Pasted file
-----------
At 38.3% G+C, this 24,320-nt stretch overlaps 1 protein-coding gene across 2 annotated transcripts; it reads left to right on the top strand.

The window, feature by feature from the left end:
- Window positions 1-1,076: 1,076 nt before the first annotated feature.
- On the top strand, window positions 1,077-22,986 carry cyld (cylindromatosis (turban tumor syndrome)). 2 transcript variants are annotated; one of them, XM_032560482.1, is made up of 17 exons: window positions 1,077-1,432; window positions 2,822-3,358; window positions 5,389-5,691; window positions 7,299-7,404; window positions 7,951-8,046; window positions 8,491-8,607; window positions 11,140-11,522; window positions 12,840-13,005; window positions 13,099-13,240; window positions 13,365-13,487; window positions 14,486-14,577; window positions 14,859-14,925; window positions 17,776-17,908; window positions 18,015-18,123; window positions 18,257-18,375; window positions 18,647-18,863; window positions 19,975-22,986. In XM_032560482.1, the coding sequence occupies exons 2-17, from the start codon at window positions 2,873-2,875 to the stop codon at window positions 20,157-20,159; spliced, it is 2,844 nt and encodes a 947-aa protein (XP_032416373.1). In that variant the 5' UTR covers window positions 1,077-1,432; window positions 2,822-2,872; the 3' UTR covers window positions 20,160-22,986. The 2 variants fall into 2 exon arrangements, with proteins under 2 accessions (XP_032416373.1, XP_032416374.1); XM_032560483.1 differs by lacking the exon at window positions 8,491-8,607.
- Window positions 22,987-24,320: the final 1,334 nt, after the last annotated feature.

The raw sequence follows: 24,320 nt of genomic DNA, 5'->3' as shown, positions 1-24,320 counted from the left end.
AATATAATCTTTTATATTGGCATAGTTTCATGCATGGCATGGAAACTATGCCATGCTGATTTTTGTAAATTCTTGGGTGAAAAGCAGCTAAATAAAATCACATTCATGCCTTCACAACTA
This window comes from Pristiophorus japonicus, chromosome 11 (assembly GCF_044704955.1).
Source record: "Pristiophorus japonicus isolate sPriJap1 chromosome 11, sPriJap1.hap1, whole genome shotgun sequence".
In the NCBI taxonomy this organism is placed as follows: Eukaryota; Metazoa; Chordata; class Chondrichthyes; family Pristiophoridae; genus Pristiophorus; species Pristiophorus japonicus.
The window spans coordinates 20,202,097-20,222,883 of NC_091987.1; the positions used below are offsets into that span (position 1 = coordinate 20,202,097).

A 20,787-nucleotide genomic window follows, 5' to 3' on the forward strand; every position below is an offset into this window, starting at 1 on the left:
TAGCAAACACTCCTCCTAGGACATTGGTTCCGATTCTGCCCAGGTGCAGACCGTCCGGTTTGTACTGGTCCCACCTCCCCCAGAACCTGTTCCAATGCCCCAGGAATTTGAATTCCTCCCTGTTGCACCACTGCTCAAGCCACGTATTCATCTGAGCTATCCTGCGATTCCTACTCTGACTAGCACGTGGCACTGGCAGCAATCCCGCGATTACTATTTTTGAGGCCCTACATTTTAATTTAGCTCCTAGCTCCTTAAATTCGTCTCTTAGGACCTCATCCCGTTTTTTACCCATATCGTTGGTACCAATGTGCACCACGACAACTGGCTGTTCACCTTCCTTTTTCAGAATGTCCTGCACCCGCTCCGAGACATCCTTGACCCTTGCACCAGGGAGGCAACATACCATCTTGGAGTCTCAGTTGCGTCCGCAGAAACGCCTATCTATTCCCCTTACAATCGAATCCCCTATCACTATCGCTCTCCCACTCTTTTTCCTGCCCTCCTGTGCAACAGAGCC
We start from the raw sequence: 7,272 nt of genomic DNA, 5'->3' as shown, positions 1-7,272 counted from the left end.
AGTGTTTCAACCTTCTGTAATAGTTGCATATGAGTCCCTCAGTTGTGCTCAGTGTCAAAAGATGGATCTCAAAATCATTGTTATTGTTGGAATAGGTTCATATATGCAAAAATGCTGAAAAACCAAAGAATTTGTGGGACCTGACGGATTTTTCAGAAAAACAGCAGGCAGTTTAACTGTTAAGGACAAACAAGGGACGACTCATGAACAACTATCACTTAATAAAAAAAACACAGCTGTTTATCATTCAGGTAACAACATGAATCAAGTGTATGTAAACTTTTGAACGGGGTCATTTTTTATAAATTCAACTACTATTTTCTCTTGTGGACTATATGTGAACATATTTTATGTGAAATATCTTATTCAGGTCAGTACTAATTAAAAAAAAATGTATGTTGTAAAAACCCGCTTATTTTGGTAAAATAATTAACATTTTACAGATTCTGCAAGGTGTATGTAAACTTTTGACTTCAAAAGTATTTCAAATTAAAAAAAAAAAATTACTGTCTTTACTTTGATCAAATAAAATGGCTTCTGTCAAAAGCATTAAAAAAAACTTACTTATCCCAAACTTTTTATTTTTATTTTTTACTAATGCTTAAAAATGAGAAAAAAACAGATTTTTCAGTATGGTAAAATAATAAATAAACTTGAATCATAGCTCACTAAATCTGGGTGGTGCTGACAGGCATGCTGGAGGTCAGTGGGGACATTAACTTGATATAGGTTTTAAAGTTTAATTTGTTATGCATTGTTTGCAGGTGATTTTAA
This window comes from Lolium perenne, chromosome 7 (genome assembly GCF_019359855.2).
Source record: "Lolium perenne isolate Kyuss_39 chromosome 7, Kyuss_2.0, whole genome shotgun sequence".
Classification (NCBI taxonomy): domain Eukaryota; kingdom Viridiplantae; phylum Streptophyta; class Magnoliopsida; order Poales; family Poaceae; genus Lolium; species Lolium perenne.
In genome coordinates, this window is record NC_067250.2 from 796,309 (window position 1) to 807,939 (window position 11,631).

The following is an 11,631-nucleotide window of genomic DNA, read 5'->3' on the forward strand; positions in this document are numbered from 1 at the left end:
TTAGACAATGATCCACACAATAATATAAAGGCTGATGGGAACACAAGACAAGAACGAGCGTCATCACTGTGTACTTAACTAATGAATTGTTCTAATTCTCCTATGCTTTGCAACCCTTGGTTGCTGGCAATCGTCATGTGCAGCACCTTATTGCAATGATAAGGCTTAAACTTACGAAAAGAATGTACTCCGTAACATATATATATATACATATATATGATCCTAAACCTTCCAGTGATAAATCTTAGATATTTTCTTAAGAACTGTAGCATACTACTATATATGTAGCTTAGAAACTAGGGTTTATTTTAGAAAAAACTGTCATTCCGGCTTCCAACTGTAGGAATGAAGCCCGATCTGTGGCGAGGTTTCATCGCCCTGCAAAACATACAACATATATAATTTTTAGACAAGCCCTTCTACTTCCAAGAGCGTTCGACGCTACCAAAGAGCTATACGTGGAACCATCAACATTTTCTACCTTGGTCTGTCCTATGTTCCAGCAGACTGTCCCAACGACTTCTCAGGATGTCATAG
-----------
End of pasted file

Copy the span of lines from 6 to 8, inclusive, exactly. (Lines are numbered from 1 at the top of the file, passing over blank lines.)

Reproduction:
The raw sequence follows: 24,320 nt of genomic DNA, 5'->3' as shown, positions 1-24,320 counted from the left end.
AATATAATCTTTTATATTGGCATAGTTTCATGCATGGCATGGAAACTATGCCATGCTGATTTTTGTAAATTCTTGGGTGAAAAGCAGCTAAATAAAATCACATTCATGCCTTCACAACTA
This window comes from Pristiophorus japonicus, chromosome 11 (assembly GCF_044704955.1).